[gar-uh-suh n]


a body of troops stationed in a fortified place.
the place where such troops are stationed.
any military post, especially a permanent one.

verb (used with object)

to provide (a fort, town, etc.) with a garrison.
to occupy (a fort, post, station, etc.) with troops.
to put (troops) on duty in a fort, post, station, etc.

Origin of garrison

1250–1300; Middle English garisoun protection, stronghold < Old French garison, gareison defense, provision, derivative of garir, guerir to defend < Germanic; compare Old High German warjan
Related formso·ver·gar·ri·son, verb (used with object)re·gar·ri·son, verb (used with object)un·gar·ri·soned, adjective Unabridged Based on the Random House Unabridged Dictionary, © Random House, Inc. 2019

Examples from the Web for garrisoned

Historical Examples of garrisoned

  • She has garrisoned a castle, and hurled defiance at the ruler of the land.


    Raphael Sabatini

  • The position is fortified, and garrisoned with a company of the Permanent force.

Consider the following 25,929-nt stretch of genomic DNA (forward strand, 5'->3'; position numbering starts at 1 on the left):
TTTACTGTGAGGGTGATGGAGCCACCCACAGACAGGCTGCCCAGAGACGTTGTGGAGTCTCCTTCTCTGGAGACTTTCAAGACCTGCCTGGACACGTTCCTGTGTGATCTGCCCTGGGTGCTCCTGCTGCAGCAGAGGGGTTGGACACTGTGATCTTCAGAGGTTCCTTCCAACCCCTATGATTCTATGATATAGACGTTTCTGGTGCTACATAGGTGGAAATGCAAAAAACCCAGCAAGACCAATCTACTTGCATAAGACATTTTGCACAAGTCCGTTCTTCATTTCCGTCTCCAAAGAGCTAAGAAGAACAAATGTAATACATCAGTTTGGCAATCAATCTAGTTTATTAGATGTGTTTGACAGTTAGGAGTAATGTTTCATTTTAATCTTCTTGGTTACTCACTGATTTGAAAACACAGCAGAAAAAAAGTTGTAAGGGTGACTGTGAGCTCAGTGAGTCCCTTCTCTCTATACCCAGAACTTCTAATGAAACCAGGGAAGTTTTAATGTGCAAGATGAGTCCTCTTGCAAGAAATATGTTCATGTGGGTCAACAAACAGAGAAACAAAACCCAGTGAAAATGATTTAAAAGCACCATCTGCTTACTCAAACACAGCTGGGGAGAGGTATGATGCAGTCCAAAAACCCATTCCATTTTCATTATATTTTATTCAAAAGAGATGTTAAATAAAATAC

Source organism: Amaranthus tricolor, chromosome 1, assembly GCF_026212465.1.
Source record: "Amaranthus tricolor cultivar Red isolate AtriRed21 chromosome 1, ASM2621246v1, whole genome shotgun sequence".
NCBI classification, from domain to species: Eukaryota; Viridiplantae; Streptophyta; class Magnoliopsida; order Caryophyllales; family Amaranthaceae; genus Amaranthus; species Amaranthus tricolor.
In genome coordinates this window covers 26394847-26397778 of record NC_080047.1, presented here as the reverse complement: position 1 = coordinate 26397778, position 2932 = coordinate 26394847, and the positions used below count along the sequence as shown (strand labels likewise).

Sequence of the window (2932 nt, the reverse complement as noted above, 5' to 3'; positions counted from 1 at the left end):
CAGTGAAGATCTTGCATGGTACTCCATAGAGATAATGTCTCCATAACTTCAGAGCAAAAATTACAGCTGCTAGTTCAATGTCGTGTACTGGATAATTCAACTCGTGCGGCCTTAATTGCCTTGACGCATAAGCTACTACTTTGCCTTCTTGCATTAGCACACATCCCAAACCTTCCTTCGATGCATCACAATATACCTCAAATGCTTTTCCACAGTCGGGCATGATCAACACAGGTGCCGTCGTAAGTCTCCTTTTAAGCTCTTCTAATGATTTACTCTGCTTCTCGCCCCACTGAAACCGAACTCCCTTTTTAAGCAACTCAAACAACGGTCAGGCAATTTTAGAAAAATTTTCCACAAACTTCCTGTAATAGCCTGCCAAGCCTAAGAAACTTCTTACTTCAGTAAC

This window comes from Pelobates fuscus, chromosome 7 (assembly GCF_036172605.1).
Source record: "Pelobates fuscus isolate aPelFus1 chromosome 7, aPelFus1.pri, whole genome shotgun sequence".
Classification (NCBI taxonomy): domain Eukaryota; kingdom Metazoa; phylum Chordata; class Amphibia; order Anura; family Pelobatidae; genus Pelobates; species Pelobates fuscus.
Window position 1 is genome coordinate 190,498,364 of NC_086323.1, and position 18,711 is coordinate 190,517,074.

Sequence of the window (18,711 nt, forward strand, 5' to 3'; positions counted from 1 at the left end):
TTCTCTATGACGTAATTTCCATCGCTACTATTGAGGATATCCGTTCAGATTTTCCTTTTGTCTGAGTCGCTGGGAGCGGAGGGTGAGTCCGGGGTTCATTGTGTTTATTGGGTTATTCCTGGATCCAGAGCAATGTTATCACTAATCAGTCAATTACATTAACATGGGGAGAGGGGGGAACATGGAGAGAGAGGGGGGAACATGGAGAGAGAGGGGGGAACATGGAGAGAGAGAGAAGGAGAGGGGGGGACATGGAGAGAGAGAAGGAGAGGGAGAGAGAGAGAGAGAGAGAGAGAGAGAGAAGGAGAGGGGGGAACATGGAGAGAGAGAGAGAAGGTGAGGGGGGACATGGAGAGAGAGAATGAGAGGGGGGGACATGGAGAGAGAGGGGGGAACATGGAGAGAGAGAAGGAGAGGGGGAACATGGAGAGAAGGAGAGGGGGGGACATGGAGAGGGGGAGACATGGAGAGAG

The Last Voyage

    Lady (Annie Allnutt) Brassey

  • Two block-houses, garrisoned by British regulars, guarded the town.

  • The centre one is about three miles off from shore, and is garrisoned by 1200 men.

  • In the morning, Ithamar had entered with his division and garrisoned the city.


    Benjamin Disraeli

British Dictionary definitions for garrisoned



the troops who maintain and guard a base or fortified place
  1. the place itself
  2. (as modifier)a garrison town


(tr) to station (troops) in (a fort)

Word Origin for garrison

C13: from Old French garison, from garir to defend, of Germanic origin; compare Old Norse verja to defend, Old English, Old High German werian
Collins English Dictionary - Complete & Unabridged 2012 Digital Edition © William Collins Sons & Co. Ltd. 1979, 1986 © HarperCollins Publishers 1998, 2000, 2003, 2005, 2006, 2007, 2009, 2012

Word Origin and History for garrisoned



c.1300, "store, treasure," from Old French garison "defense" (Modern French guérison "cure, recovery, healing") from garir "defend" (see garret). Meaning "fortified stronghold" is from early 15c.; that of "body of troops in a fortress" is from mid-15c., a sense taken over from Middle English garnison "body of armed men" (late 14c.), from Old French garnison "provision, munitions," from garnir "to furnish, provide."



1560s, from garrison (n.). Related: Garrisoned; garrisoning.

Online Etymology Dictionary, © 2010 Douglas Harper